• If the young driver of the SUV is found to have been negligent or perhaps even reckless in the operation of his SUV, is he legally responsible for the electrocution wrongful deaths of the two good Samaritans, as well as for the electrical injuries to the others who also tried to help? In other words, if the young driver struck either of the good Samaritans, his liability for their wrongful deaths might seem obvious to many. But here the Samaritans were killed and some others injured only after they apparently voluntarily decided to help and some might argue “assumed the risk” of suffering injury. Further, under California law, one test of liability is whether the actual injury sustained was “foreseeable”. Certainly one could argue that when another’s negligence or carelessness creates an unsafe or dangerous condition, it is “foreseeable” that another might suffer injury or death while trying to help. Immediate investigation and preservation of evidence by a California Personal Injury Attorney should help resolve these issues.
• Did this young driver violate any laws, such as violating the speed limit or reckless driving? If so, his actions may be found to constitute “negligence per se”, subjecting him under California law to automatic or strict liability for at least some if not all of the damages that resulted.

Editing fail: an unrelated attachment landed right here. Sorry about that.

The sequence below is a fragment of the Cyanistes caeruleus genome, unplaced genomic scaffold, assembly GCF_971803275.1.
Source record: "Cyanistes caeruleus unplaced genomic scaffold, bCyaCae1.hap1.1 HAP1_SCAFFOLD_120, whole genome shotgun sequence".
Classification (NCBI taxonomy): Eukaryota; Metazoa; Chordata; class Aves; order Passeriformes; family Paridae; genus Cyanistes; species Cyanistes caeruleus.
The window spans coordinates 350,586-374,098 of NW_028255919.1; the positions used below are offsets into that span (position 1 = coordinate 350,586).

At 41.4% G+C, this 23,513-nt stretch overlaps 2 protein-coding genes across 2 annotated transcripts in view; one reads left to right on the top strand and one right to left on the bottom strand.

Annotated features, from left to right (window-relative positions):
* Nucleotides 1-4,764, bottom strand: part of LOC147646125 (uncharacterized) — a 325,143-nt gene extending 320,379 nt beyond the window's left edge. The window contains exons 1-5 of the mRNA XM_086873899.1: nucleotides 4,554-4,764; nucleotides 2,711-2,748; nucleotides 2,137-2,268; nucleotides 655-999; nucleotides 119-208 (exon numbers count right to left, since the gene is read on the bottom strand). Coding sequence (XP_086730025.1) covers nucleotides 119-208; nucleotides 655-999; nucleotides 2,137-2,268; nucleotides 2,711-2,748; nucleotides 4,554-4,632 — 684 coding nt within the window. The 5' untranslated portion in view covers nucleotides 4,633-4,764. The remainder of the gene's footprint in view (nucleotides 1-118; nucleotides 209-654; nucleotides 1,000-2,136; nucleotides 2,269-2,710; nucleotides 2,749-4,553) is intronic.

• Is the city or some other government entity which is responsible for the intersection and general roads in this public area where this accident occurred also legally liable to some extent for the injuries and damages that occurred, including for possibly not having proper traffic signals or stop signs, a slower or lower speed limit, speed bumps, etc. Much might depend on whether there were any prior accidents resulting from speed or other related causes at or near this intersection that may be found to have given sufficient “notice” to the city or other controlling entity of the need to take proper remedial action prior to the time of the horrific accident. Immediate investigation by a California Personal Injury Attorney could help answer this question.
• Is the city or other entity which is responsible for the electrical device that electrified the water responsible for not having a system that cuts power when there is a short, similar to GFI switches that are common in household electrical outlets? Is such a system even available or feasible, especially when it might result in the loss of power to others dependent on same (e.g., to power medical life support systems)?
• Is the young driver legally responsible for the damages to the fire hydrant and light standard?